Earlier this year, Irvine’s team used water displacing objects called hydrofoils, created through 3-D printing, to fashion a trefoil knot out of a water vortex — the first vortex knot ever created in the lab. Using lasers, Kamien’s group constructed a knotlike structure in liquid crystals, the self-aligning fluids found in LCD television screens. And a third group — led by Mark Dennis, a theoretical physicist at the University of Bristol in the United Kingdom — tied knots in filaments of darkness swirling inside laser beams.

Alongside the experimental advances, researchers have also formulated new mathematical descriptions of knotted fluids and fields that can be analyzed on paper rather than in the lab.
Electromagnetic fields — entities that fill space and oscillate at different frequencies, some of which our eyes perceive as light — are mathematical solutions to a set of laws known as Maxwell’s equations. As reported in October in Physical Review Letters, Irvine and his colleagues Hridesh Kedia, Iwo Bialynicki-Birula and Daniel Peralta-Salas discovered a large class of solutions in which the contours of the electromagnetic fields, called “field lines,” twist and turn in knots.

A static, knotted electromagnetic field was derived in the 1990s, but “the new work is much more general,” said Moffatt, now a professor emeritus of mathematical physics at Cambridge. “They provide a technique for finding a really huge variety of knots.”

Irvine and coauthors will show in forthcoming work that there are corresponding knotted solutions to Euler’s equations, which govern ideal fluids. Because they have zero viscosity, these fluids flow perfectly smoothly, much like the light fields studied by the researchers. “It illustrates that we can be talking about very different physical systems with the same sorts of solutions,” Dennis noted. This equivalence means that if physicists discover the principles behind knots in Earth’s core, the same rules should apply to the tangled vortexes near an airplane wing.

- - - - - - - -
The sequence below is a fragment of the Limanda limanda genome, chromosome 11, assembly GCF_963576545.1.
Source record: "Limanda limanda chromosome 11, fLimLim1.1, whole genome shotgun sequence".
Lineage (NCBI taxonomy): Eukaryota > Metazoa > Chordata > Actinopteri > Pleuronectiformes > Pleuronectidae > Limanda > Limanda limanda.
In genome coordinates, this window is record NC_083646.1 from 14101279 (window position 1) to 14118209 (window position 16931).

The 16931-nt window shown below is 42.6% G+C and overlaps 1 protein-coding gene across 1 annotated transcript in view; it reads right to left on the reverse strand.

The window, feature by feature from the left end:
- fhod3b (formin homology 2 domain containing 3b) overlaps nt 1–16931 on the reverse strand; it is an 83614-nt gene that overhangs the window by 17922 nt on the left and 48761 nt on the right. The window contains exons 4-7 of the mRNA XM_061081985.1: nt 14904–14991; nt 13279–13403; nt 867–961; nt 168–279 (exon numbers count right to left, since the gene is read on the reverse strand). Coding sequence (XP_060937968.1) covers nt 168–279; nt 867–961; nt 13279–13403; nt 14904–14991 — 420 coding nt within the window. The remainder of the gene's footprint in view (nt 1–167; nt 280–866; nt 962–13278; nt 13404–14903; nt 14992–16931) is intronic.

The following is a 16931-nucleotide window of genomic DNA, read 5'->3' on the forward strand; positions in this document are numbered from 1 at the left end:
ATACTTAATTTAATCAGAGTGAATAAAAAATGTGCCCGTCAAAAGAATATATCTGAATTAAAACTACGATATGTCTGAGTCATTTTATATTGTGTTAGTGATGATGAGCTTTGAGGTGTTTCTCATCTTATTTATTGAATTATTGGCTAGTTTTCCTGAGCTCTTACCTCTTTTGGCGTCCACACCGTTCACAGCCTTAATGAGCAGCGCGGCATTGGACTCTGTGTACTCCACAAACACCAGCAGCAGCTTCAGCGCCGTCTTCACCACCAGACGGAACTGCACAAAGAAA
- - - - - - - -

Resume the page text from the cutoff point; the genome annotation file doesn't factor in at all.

A Knotty Picture
A rendering of a magnetic field encoding a trefoil knot
To visualize a knotted electromagnetic field, imagine three-dimensional space partitioned into doughnut-shaped tori of a continuous range of sizes, nested like Russian dolls. Collections of field lines (shown above in orange and blue) form the surface of each torus. In the trefoil knot field, each line wraps twice around the perimeter of the torus and three times through the center. As a result, any two lines on the same torus are knotted, and any two lines from different tori are knotted too. “It gives you a way of filling space with knots,” Irvine said. Then, as the field propagates through space and time, “these knots travel with the light.” (Illustration: Irvine Lab)
The knotted light fields that Irvine and his colleagues derived on paper may be realizable experimentally, he said, within a tightly focused and polarized laser beam. By shining the knotted beam onto another material, such as plasma, it should also be possible to “transfer the knottedness onto that thing,” he said, enabling controlled study of knots in a range of settings.

At present, almost nothing is experimentally proven about how knots in fluids and fields evolve over time despite decades of speculation and extensive computer simulations.

“Suppose William [Irvine] made two trefoil knots in a fluid and shot them at each other,” Kamien said. “What do they do? How do they interact? That’s completely beyond the scope of what we understand.” The answers to these seemingly simple questions, he added, are central to “how fluids work.”

For starters, when do knots unravel and when do they not? Moffatt proved that helicity stays constant in zero-viscosity fluids — a law of nature analogous to the conservation of energy in frictionless systems. But just as friction saps energy from a car, particle collisions suck helicity out of viscous fluids like water and plasma. “We know helicity is not exactly conserved, but how is it not exactly conserved?” Kamien asked. “Nobody really knows.”